The Michigan Budget Fight Is Not Over Roads – It’s Everything Else

Budgets should be in line with lawmakers' priorities

Democratic Gov. Gretchen Whitmer and Republican lawmakers are at a budget impasse. Most of the focus has been on transportation spending; the governor wants a massive fuel tax increase while lawmakers do not. But the heart of the fight is over other budget issues.

The governor’s budget increases spending by $1.5 billion, with most of that coming from a fuel tax increase of 45 cents per gallon. The House and Senate budgets increase state spending by $468 million and $731 million, respectively. All three budgets would authorize more money than the state is spending in the current fiscal year, drawing on increased tax revenue from economic growth.

All three increase funding for roads. For 2019-20, the governor proposes a transportation budget that includes $4.38 billion in state funds while the House calls for spending $4.01 billion and the Senate, $3.73 billion. All of this is much higher than the $3.64 billion being spent this year and, indeed, any of these numbers would be a record high for the state.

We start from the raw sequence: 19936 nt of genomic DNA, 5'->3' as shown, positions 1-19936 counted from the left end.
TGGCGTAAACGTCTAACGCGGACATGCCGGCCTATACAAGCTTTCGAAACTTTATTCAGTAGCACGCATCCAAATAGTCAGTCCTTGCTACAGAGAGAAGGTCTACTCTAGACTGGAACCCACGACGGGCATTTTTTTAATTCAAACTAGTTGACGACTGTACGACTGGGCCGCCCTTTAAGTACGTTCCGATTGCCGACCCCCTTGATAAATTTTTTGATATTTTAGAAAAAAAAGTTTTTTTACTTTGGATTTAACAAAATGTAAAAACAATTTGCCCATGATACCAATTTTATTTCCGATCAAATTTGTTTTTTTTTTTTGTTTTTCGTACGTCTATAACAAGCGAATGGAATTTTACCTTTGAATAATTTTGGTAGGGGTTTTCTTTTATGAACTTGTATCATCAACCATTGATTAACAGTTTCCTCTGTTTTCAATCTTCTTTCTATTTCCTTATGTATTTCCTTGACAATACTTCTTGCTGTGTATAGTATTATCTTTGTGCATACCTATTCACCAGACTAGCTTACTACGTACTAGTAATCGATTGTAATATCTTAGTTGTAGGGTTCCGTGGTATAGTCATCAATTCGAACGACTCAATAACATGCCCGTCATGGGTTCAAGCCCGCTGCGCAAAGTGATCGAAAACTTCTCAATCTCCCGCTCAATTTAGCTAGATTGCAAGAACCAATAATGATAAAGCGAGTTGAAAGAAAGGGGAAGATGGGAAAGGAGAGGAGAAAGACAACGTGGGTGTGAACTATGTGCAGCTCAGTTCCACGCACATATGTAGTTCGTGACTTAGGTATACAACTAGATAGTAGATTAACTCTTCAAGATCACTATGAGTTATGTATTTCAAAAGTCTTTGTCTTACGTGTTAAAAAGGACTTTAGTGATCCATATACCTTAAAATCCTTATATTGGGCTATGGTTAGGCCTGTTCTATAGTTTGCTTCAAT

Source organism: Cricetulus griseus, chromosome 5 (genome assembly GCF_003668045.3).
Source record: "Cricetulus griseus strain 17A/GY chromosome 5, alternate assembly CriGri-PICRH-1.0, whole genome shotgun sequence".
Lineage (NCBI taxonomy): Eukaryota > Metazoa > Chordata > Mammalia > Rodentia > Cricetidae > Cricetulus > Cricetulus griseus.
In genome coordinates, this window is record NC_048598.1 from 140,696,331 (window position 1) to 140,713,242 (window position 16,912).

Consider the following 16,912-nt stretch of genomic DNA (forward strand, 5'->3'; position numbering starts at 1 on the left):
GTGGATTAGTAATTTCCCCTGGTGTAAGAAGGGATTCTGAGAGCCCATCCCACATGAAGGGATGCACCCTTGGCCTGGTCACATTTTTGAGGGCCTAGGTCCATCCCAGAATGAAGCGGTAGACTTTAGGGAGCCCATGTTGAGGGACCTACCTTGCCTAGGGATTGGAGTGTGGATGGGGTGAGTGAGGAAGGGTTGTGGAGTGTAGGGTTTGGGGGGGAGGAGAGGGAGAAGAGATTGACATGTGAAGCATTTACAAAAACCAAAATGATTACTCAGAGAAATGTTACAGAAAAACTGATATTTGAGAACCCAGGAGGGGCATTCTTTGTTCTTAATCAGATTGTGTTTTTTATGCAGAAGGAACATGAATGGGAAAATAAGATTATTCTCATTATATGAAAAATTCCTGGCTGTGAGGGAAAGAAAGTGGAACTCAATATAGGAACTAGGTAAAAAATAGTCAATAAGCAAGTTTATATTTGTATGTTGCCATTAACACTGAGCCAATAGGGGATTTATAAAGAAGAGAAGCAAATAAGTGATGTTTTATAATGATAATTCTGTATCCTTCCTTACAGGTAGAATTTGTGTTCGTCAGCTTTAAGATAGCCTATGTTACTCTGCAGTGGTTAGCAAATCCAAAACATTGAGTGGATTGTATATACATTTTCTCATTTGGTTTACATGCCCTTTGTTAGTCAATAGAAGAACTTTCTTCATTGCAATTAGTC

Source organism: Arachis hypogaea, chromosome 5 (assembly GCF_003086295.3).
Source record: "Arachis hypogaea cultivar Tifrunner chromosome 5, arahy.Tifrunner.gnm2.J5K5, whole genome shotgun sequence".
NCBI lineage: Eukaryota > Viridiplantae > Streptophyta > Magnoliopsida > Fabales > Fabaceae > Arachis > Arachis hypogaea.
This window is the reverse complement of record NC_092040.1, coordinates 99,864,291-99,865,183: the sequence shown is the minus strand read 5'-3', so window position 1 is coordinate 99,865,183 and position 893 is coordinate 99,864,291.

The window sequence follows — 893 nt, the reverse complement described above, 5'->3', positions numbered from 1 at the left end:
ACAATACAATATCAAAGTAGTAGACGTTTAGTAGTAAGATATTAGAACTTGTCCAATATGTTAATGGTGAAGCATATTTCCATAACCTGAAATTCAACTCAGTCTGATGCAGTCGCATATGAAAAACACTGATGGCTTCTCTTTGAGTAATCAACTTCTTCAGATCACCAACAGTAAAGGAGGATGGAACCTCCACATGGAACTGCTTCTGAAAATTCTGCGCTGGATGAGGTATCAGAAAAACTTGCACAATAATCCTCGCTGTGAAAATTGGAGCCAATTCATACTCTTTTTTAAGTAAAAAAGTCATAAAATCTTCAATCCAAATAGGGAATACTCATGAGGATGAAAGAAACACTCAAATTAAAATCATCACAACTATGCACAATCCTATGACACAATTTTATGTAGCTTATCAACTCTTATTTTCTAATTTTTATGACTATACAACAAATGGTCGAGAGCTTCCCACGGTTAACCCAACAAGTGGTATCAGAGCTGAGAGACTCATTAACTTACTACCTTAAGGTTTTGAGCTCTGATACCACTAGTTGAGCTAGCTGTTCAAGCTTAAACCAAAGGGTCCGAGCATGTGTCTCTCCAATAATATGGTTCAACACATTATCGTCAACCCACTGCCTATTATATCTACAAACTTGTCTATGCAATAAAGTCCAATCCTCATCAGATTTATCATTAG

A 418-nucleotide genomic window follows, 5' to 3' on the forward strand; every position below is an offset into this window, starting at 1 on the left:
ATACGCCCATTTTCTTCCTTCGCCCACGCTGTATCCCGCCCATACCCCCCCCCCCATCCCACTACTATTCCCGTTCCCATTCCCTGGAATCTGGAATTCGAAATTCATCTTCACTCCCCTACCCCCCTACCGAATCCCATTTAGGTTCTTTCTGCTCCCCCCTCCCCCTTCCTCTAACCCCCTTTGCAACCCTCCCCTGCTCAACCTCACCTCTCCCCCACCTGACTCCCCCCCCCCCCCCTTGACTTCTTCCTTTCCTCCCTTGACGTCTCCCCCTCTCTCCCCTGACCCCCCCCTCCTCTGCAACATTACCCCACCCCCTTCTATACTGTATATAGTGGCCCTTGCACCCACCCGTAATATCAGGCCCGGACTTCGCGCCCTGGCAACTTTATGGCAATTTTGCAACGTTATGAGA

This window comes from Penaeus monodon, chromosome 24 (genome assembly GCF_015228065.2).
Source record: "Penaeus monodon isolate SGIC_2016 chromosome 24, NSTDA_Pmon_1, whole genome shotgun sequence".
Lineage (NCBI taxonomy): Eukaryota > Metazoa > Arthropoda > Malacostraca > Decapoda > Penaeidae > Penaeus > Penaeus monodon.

The governor’s budget spends $370 million more on roads than the House budget. But her proposal uses a $2.5 billion tax increase (over two years) to do so, while the House budget doesn’t increase taxes at all.

So where does the rest of the new revenue go? Whitmer proposes to dramatically increase state spending across the board, with the two largest increases being $523 million more for schools and $446 million for health and human services, especially Medicaid. The House and Senate budgets increase spending in these areas as well, but more modestly.

Lawmakers should propose budgets in line with their priorities. But citizens should not be under the illusion that a massive gas increase — putting Michigan right near the top of the national list for the highest fuel taxes — is needed for road repairs. This tax increase allows for lots of money to be diverted away from roads and to other spending priorities. The budget fight, then, is about whether to raise taxes more than it is about whether to spend more on roads.